So, if I have a point, it might be this: Do what you want, people, but do it with enough integrity to say you did it on purpose




(I love a veggie trio on the BBQ.  These reusable tin trays make anything grillable, doused in olive oil, minced garlic, shallots and ginger, and roasted in the smoke of a delicious steak.  Flavour bomb.  Mmm.)

11 comments:

  1. This is an excellent post. Way to own it. ;)

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  2. Thanks new commenters!
    Much appreciated.

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  3. jason this is a wonderful post.
    i recently did a post on my thoughts of eating meat..well, mostly it was on the treatment of animals - and not just animals i eat. i can honestly say i became more compassionate for animals when i got howard & within the past few months it's become something i'm really interested in learning more of and seeing how i can help. about 2 weeks ago i made the decision to become a more ethical eater because seriously - i LIKE meat. i like eating it and have no desire to be a vegetarian. but, like a commenter said on my blog - i want my actions to reflect my ethics. so slowly, i'm learning what all these buzz words mean and yes, i totally felt/feel like i'm hopping on a bandwagon but, lol, but i'm not doing it to be hip or cool lol, i'm doing it so my actions and ethics align. first thing i'm starting with eggs...holy heck who knew it would be so hard to just by eggs! lmao....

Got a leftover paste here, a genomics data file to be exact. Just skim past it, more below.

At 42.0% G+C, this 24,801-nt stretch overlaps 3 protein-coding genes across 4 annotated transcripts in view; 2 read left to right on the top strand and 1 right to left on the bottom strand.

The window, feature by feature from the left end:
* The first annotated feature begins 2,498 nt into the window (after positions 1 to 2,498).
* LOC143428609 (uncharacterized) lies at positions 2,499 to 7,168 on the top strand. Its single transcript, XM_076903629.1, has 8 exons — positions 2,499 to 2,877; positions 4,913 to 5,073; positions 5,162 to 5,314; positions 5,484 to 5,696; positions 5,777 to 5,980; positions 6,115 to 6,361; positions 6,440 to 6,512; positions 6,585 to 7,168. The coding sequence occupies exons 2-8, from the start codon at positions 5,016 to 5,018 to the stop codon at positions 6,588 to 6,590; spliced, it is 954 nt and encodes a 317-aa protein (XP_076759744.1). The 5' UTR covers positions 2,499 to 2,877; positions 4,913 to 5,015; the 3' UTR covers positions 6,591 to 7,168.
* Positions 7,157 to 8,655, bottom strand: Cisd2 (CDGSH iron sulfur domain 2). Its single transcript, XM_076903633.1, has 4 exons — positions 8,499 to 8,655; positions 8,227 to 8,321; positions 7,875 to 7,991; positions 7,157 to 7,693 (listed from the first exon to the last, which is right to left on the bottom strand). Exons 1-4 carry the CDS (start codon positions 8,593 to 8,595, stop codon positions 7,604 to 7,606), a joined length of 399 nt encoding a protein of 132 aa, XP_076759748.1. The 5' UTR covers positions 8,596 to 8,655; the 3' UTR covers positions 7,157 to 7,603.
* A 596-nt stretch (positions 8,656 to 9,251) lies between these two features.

like you said - the key here i think is integrity.